For the change Nigerians voted to have true meaning, both the leaders and the led must key fully into it. It shouldn’t be a precept only for the led, while leaders mouth it, as a slogan of deceit and camouflage. Change should have no stratification, nor should it be discriminatory or selectively adhered to.
A friend and critic once asked me this rhetoric question: ‘Yes, they ask the citizens to make sacrifice and endure the challenges of the present for a better tomorrow, but the questions are: Are they making the sacrifices they ask of others? Are they and their families enduring any hardship? Is sacrifice to make Nigeria better only for the poor and ordinary Nigerians?’
This, certainly, remains the underlying contradiction of the present, which should be honestly and realistically addressed if citizens will enthusiastically key behind the leadership. Isn’t it said you preach more effectively with your actions than words? Is example not always better than precept?
A nation preaching austerity and fiscal discipline should have no business with governors on chartered flights and large entourage; with profligacy and ostentatious lifestyle that tells nothing of the austerity and belt-tightening being preached to the people.
At the last count, over 20 states are owing their workers’ monthly salaries (some as long as eight months), yet you find the governors of such states and others flying everywhere on chartered aircraft, with millions sunk in bills of such travels and other frivolities. What, for example, is a poor state doing with an entourage of 12-15 exotic cars in its convoy? States that can’t even discharge its statutory obligations to its workers have governors, living like emperors!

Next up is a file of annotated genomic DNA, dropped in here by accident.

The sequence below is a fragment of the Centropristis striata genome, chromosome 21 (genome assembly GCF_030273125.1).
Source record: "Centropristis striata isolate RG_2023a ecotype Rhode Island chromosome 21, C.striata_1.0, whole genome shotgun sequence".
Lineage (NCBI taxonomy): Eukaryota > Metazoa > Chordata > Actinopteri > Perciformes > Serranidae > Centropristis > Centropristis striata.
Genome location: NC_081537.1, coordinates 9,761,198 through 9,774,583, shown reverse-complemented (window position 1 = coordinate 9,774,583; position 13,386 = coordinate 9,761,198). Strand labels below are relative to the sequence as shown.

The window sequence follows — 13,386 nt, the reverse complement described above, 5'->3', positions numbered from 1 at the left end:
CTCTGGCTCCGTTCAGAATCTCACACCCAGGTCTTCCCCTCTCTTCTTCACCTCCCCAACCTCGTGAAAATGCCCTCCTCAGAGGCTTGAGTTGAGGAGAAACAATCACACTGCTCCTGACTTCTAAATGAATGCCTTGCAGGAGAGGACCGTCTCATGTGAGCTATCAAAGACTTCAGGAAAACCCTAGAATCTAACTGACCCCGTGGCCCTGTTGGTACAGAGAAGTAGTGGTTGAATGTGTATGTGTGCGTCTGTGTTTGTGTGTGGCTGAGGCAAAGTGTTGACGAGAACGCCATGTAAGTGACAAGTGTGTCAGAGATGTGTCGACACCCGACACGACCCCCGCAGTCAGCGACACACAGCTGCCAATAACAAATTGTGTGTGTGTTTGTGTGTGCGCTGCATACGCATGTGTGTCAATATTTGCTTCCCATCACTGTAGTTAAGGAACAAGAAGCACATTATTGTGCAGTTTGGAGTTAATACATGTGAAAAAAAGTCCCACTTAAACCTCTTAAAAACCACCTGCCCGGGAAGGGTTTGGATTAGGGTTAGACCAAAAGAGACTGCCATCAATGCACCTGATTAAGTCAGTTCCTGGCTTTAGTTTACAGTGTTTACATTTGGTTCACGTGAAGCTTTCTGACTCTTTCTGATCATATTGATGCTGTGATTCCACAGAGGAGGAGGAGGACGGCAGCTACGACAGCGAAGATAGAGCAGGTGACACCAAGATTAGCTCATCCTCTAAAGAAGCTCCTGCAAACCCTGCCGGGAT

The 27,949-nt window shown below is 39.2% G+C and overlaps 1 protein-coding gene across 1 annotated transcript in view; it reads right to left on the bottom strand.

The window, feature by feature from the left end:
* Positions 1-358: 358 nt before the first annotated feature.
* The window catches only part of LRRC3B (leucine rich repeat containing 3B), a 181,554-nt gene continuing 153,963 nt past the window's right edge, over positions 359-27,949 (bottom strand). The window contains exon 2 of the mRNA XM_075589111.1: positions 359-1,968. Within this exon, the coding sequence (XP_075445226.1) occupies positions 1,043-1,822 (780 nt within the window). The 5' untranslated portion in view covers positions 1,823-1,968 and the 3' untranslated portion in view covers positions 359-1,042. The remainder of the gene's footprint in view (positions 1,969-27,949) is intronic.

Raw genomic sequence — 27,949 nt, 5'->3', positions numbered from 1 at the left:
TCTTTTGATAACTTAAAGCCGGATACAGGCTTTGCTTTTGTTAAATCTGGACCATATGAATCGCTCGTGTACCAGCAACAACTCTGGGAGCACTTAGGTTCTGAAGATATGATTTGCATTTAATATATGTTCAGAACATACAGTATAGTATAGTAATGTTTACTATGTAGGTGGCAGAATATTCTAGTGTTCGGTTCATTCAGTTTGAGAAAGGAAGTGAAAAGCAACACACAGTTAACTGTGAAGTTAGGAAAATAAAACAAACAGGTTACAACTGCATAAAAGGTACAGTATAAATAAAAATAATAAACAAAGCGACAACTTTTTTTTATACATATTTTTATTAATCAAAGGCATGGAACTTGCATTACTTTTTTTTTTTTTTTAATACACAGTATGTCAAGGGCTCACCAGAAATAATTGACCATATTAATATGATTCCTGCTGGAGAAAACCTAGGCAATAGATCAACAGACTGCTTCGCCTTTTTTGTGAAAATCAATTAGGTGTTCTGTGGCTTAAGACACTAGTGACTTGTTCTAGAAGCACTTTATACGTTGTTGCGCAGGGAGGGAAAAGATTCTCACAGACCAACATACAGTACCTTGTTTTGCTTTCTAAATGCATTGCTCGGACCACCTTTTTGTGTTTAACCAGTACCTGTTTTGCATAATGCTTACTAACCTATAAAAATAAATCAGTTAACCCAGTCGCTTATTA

On workers day, my heart goes to the Nigerian worker: Harassed, harangued, heckled and dehumanised by those whose business is to provide for his welfare and wellbeing. Yes, things are tough all over the world occasioned by a meltdown that has refused to defreeze, including Nigeria. But the Nigerian worker is not in agony only because of the downturn in the economy. But also, on account of a clear lack of focus and discipline in many states of the federation, which chief executives are not showing enough will power and creativity to get out of the woods.
I agree entirely with Comrade Ayuba Wabba, President of the Nigeria Labour Congress, when he says in an interview with The Guardian: “I do not think that inability to pay salaries and meet other needs of the people has to do with the amount of money that is available to them. Instead, the irresponsibility at the states needs to be checked. The real problem at the state and local government levels is basically lack of transparency and accountability.”
As I have argued severally in this column, you can’t build a new nation on old bricks. Not on the bricks of corruption, indiscipline or hypocrisy.
The trouble with Nigeria, I once noted here, is not that it is impossible to have a wealthy nation providing the best services for the majority, if not all, its citizenry.
“The issue is, we have a few greedy individuals, who seem sworn to creating a dynasty of the super-rich, at the detriment of others, who are in the pathetic majority. Go to any part of the globe, Europe and the United States, Nigerians own the most magnificent buildings, drive the most exotic cars, have the highest number of private jets in Africa, and generally live life to the fullest. But they are not more than 0.001%, while over 90 % of their compatriots live on less than a dollar a day.
Except for a few states, you can’t find evidence of governance, not to talk of good governance, in many others. What you have in many states are a flurry of activities, heat without fire, motion without movement. Blaring sirens going everywhere, but nowhere. We have ‘Excellencies’ who haven’t delivered excellent services. At least, not the ones we can see or feel.” Indeed!